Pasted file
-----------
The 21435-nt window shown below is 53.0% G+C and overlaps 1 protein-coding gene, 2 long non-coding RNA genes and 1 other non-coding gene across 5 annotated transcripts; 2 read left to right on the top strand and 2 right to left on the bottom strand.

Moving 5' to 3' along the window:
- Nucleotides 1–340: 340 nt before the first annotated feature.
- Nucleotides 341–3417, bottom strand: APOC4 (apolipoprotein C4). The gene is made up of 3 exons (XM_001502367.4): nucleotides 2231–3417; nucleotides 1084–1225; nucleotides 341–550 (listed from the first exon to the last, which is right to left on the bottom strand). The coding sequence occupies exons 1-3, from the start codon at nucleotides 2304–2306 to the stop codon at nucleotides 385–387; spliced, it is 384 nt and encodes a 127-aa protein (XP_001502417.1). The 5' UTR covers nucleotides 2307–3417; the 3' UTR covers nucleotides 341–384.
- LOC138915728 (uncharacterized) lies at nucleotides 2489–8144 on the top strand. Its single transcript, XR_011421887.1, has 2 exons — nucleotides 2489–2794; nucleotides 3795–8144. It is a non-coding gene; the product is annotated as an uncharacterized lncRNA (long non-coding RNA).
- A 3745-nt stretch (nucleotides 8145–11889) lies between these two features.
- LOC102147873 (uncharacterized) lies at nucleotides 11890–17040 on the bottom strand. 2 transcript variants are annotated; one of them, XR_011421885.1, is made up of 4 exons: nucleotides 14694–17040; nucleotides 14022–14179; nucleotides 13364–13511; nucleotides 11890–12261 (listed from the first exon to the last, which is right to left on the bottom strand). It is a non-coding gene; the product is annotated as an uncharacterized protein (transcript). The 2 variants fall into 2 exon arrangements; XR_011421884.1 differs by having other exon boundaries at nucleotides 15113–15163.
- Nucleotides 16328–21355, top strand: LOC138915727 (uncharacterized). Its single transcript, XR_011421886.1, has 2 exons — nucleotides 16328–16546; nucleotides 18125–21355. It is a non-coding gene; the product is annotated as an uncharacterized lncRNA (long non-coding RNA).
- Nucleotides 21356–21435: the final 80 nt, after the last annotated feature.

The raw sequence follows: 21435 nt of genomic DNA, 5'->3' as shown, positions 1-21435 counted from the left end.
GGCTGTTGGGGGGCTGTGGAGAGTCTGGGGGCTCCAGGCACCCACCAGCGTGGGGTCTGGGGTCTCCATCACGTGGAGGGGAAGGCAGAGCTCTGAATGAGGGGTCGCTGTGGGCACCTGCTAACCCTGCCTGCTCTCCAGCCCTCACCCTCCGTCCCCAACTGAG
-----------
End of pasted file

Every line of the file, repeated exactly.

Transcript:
The 21435-nt window shown below is 53.0% G+C and overlaps 1 protein-coding gene, 2 long non-coding RNA genes and 1 other non-coding gene across 5 annotated transcripts; 2 read left to right on the top strand and 2 right to left on the bottom strand.

Moving 5' to 3' along the window:
- Nucleotides 1–340: 340 nt before the first annotated feature.
- Nucleotides 341–3417, bottom strand: APOC4 (apolipoprotein C4). The gene is made up of 3 exons (XM_001502367.4): nucleotides 2231–3417; nucleotides 1084–1225; nucleotides 341–550 (listed from the first exon to the last, which is right to left on the bottom strand). The coding sequence occupies exons 1-3, from the start codon at nucleotides 2304–2306 to the stop codon at nucleotides 385–387; spliced, it is 384 nt and encodes a 127-aa protein (XP_001502417.1). The 5' UTR covers nucleotides 2307–3417; the 3' UTR covers nucleotides 341–384.
- LOC138915728 (uncharacterized) lies at nucleotides 2489–8144 on the top strand. Its single transcript, XR_011421887.1, has 2 exons — nucleotides 2489–2794; nucleotides 3795–8144. It is a non-coding gene; the product is annotated as an uncharacterized lncRNA (long non-coding RNA).
- A 3745-nt stretch (nucleotides 8145–11889) lies between these two features.
- LOC102147873 (uncharacterized) lies at nucleotides 11890–17040 on the bottom strand. 2 transcript variants are annotated; one of them, XR_011421885.1, is made up of 4 exons: nucleotides 14694–17040; nucleotides 14022–14179; nucleotides 13364–13511; nucleotides 11890–12261 (listed from the first exon to the last, which is right to left on the bottom strand). It is a non-coding gene; the product is annotated as an uncharacterized protein (transcript). The 2 variants fall into 2 exon arrangements; XR_011421884.1 differs by having other exon boundaries at nucleotides 15113–15163.
- Nucleotides 16328–21355, top strand: LOC138915727 (uncharacterized). Its single transcript, XR_011421886.1, has 2 exons — nucleotides 16328–16546; nucleotides 18125–21355. It is a non-coding gene; the product is annotated as an uncharacterized lncRNA (long non-coding RNA).
- Nucleotides 21356–21435: the final 80 nt, after the last annotated feature.

The raw sequence follows: 21435 nt of genomic DNA, 5'->3' as shown, positions 1-21435 counted from the left end.
GGCTGTTGGGGGGCTGTGGAGAGTCTGGGGGCTCCAGGCACCCACCAGCGTGGGGTCTGGGGTCTCCATCACGTGGAGGGGAAGGCAGAGCTCTGAATGAGGGGTCGCTGTGGGCACCTGCTAACCCTGCCTGCTCTCCAGCCCTCACCCTCCGTCCCCAACTGAG